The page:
New evidence suggests that lifestyle factors, including diet, exercise and sleep, can significantly reduce the risk of developing dementia.
More than one-third of residents in assisted living and other residential care communities have some form of dementia or cognitive impairment, according to data from the Alzheimer’s Association.
A study from Vanderbilt University Medical Center published Monday in the American Academy of Neurology’s journal, Neurology, found an association between healthy lifestyles and the risk of Alzheimer’s disease and related dementias among socioeconomically disadvantaged Americans.
Researchers concluded that promoting healthy lifestyles and reducing barriers to lifestyle changes are crucial to tackling the growing burden and disparities posed by Alzheimer’s disease and related dementias.
Research published recently by the U.S. Centers for Disease Control and Prevention Morbidity and Mortality Weekly Report similarly examined risk factors for dementia, finding the prevalence was highest for individuals with high blood pressure and not meeting physical activity guidelines.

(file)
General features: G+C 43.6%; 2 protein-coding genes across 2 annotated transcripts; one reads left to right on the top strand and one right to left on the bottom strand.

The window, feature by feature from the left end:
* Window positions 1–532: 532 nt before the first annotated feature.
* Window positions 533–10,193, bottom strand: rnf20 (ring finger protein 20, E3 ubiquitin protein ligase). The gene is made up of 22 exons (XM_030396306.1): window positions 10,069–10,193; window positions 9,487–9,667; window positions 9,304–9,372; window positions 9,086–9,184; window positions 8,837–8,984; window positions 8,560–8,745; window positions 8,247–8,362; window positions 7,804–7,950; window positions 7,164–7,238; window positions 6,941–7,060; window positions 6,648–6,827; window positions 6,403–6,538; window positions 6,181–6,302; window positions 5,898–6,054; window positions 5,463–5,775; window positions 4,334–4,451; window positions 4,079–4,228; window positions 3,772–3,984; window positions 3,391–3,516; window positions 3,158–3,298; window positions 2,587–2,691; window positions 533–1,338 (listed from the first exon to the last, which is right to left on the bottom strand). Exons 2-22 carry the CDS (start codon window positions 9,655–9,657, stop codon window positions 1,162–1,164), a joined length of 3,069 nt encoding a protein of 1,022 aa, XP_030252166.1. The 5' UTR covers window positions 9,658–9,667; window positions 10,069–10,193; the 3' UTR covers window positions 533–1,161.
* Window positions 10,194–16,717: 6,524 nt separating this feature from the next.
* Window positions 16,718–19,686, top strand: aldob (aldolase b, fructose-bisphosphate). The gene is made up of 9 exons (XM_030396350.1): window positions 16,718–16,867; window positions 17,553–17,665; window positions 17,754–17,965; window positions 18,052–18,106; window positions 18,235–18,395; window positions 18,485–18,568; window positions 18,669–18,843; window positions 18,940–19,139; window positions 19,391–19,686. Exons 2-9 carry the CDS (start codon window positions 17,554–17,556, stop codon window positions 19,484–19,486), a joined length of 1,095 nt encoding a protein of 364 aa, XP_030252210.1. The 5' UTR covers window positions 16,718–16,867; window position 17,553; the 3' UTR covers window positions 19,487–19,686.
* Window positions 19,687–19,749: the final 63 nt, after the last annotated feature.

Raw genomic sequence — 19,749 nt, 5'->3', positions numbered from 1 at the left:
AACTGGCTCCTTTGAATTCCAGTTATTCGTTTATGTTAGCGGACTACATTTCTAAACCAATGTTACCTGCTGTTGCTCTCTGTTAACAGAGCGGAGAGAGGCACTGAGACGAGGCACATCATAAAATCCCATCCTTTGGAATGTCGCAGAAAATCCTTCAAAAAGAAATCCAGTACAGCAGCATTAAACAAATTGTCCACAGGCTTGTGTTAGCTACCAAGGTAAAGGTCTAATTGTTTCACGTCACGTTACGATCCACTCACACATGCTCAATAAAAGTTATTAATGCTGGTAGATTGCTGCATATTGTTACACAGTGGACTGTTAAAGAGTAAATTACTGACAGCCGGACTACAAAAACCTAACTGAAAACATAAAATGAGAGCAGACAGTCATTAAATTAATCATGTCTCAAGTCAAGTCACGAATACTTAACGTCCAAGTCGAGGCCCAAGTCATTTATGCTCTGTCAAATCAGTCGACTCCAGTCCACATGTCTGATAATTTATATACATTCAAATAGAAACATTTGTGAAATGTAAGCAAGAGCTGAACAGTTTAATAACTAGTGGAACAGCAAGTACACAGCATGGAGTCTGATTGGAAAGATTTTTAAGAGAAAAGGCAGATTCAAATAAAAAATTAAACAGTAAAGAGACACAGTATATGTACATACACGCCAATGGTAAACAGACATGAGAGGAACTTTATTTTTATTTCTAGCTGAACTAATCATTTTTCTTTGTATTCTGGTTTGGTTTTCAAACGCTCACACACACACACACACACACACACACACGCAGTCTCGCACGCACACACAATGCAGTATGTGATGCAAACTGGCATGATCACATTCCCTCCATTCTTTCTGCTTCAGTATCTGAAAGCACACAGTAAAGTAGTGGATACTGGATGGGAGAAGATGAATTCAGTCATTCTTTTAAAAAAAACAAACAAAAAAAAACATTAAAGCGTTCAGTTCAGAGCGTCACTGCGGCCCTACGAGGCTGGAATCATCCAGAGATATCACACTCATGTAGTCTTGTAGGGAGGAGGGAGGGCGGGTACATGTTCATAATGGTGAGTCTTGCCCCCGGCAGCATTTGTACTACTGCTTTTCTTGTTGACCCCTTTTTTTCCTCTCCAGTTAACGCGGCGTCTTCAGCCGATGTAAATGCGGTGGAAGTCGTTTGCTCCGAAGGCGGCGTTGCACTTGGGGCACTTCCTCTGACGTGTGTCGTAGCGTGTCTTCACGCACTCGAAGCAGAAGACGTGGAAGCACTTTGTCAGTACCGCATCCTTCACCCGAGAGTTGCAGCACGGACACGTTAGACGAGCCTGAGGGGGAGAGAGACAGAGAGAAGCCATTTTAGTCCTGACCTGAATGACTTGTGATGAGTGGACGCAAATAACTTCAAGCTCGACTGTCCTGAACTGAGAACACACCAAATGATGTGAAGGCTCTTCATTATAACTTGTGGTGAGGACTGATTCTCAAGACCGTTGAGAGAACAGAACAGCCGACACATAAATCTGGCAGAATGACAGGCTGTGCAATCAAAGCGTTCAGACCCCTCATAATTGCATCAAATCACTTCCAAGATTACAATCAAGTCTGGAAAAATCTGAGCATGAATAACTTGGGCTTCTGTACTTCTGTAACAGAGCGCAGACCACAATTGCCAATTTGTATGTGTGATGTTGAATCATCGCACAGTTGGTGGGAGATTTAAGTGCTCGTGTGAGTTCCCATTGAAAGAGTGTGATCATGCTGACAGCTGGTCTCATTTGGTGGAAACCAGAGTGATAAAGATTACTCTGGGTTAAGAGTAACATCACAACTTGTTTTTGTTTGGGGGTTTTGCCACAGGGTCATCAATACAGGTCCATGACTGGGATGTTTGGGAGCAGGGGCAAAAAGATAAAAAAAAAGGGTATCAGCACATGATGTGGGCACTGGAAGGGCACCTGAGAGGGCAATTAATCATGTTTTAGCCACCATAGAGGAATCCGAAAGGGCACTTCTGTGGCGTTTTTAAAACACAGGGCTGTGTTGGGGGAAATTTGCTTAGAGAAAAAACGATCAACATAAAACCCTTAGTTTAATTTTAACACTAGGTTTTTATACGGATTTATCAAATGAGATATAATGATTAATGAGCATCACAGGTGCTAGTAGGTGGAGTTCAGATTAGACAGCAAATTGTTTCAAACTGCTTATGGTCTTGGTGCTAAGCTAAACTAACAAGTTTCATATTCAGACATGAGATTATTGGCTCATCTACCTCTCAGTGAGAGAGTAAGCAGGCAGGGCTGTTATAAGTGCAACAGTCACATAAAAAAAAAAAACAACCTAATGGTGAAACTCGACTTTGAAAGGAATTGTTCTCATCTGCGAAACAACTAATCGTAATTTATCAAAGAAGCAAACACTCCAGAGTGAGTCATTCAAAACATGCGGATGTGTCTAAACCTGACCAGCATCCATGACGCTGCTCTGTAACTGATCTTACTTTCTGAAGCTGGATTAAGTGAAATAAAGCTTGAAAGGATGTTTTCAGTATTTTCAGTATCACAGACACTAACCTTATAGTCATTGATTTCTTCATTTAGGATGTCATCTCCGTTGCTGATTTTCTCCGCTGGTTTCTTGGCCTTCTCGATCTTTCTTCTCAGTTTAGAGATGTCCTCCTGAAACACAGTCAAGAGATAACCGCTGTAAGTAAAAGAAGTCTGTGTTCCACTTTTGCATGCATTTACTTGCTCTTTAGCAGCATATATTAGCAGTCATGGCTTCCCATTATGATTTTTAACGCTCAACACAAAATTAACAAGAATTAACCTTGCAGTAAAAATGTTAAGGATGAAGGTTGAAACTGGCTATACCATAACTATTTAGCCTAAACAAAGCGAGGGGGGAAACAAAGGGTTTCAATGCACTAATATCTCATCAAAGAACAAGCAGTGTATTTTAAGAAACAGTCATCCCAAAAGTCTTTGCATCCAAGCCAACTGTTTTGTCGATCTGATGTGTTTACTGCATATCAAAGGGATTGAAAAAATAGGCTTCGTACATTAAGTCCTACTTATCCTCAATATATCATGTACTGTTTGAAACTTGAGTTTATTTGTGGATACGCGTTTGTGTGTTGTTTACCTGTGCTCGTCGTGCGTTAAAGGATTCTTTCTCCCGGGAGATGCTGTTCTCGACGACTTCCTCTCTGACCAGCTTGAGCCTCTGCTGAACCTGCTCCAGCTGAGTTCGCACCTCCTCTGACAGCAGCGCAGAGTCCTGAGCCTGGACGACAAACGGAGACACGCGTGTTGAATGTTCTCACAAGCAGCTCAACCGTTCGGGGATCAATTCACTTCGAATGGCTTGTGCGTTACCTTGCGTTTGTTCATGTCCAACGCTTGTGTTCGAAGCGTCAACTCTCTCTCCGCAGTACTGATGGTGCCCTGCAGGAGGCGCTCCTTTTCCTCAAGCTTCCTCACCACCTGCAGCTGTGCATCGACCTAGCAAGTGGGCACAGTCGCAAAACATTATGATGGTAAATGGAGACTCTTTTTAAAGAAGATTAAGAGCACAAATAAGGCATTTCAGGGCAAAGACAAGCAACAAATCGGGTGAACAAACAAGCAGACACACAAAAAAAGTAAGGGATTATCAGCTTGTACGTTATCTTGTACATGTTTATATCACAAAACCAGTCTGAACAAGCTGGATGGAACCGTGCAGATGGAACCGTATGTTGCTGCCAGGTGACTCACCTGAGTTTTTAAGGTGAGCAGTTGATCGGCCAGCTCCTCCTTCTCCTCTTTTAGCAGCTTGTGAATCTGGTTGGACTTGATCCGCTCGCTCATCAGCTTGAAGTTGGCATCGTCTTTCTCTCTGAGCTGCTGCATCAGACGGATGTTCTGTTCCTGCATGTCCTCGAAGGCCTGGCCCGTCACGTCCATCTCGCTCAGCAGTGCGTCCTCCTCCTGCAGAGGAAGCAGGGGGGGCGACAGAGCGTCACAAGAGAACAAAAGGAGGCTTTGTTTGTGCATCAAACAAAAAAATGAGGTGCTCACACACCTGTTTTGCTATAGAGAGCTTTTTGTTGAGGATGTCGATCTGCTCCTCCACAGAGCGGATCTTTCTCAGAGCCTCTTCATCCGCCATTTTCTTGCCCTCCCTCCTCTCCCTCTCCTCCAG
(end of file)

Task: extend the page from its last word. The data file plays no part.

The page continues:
Vanderbilt researchers looked at data from 17,209 participants — 1,694 of whom received diagnoses of Alzheimer’s or related dementias during the four-year follow-up period.
Healthy lifestyles, they reported, were associated with an 11% to 25% reduced risk of Alzheimer’s disease and related dementias. The benefits were seen regardless of sociodemographics and history of cardiometabolic disease and depression. When combined, a composite score of those five lifestyle factors was associated with a 36% reduced risk in the highest versus the lowest quartile.
“Our findings support the beneficial role of healthy lifestyles in the prevention of Alzheimer’s disease and related dementias among senior Americans, including those with socioeconomic disadvantages and a high risk of dementia,” study lead author Danxia Yu, Ph.D., said in a alzheimer-s-risk-and-disparities”>press release. “It is critical to establish public health strategies to make lifestyle modifications achievable for all, especially disadvantaged populations.”
The research is from the Southern Community Cohort Study, a long-term research study launched in 2001 to examine the root causes of various diseases and health disparities.
The study was supported by the National Institutes of Health.